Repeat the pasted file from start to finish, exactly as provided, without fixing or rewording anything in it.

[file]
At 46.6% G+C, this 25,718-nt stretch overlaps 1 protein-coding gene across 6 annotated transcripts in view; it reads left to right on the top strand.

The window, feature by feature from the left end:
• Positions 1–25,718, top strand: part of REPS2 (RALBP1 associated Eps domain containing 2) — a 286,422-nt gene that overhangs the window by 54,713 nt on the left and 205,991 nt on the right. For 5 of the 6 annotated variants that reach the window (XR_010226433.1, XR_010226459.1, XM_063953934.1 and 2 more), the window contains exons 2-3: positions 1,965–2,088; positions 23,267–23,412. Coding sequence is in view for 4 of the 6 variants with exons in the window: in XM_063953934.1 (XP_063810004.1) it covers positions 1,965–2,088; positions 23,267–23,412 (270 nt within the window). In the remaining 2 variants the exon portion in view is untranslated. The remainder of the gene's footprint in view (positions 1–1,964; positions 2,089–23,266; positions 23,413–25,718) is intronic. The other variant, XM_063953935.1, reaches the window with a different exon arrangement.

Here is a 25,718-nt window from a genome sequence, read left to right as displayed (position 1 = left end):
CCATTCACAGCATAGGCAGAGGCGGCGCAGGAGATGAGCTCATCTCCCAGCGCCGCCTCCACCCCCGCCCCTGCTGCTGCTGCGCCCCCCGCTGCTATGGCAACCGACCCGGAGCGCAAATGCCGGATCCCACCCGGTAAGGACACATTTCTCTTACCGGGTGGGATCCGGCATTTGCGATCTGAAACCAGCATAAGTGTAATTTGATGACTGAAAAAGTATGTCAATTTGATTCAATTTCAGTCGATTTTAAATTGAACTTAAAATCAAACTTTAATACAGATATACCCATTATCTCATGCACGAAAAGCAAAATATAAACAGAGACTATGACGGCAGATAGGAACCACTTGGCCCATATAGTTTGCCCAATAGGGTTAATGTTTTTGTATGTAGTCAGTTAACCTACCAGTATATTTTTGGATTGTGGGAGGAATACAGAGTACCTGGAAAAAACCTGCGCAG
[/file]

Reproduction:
At 46.6% G+C, this 25,718-nt stretch overlaps 1 protein-coding gene across 6 annotated transcripts in view; it reads left to right on the top strand.

The window, feature by feature from the left end:
• Positions 1–25,718, top strand: part of REPS2 (RALBP1 associated Eps domain containing 2) — a 286,422-nt gene that overhangs the window by 54,713 nt on the left and 205,991 nt on the right. For 5 of the 6 annotated variants that reach the window (XR_010226433.1, XR_010226459.1, XM_063953934.1 and 2 more), the window contains exons 2-3: positions 1,965–2,088; positions 23,267–23,412. Coding sequence is in view for 4 of the 6 variants with exons in the window: in XM_063953934.1 (XP_063810004.1) it covers positions 1,965–2,088; positions 23,267–23,412 (270 nt within the window). In the remaining 2 variants the exon portion in view is untranslated. The remainder of the gene's footprint in view (positions 1–1,964; positions 2,089–23,266; positions 23,413–25,718) is intronic. The other variant, XM_063953935.1, reaches the window with a different exon arrangement.

Here is a 25,718-nt window from a genome sequence, read left to right as displayed (position 1 = left end):
CCATTCACAGCATAGGCAGAGGCGGCGCAGGAGATGAGCTCATCTCCCAGCGCCGCCTCCACCCCCGCCCCTGCTGCTGCTGCGCCCCCCGCTGCTATGGCAACCGACCCGGAGCGCAAATGCCGGATCCCACCCGGTAAGGACACATTTCTCTTACCGGGTGGGATCCGGCATTTGCGATCTGAAACCAGCATAAGTGTAATTTGATGACTGAAAAAGTATGTCAATTTGATTCAATTTCAGTCGATTTTAAATTGAACTTAAAATCAAACTTTAATACAGATATACCCATTATCTCATGCACGAAAAGCAAAATATAAACAGAGACTATGACGGCAGATAGGAACCACTTGGCCCATATAGTTTGCCCAATAGGGTTAATGTTTTTGTATGTAGTCAGTTAACCTACCAGTATATTTTTGGATTGTGGGAGGAATACAGAGTACCTGGAAAAAACCTGCGCAG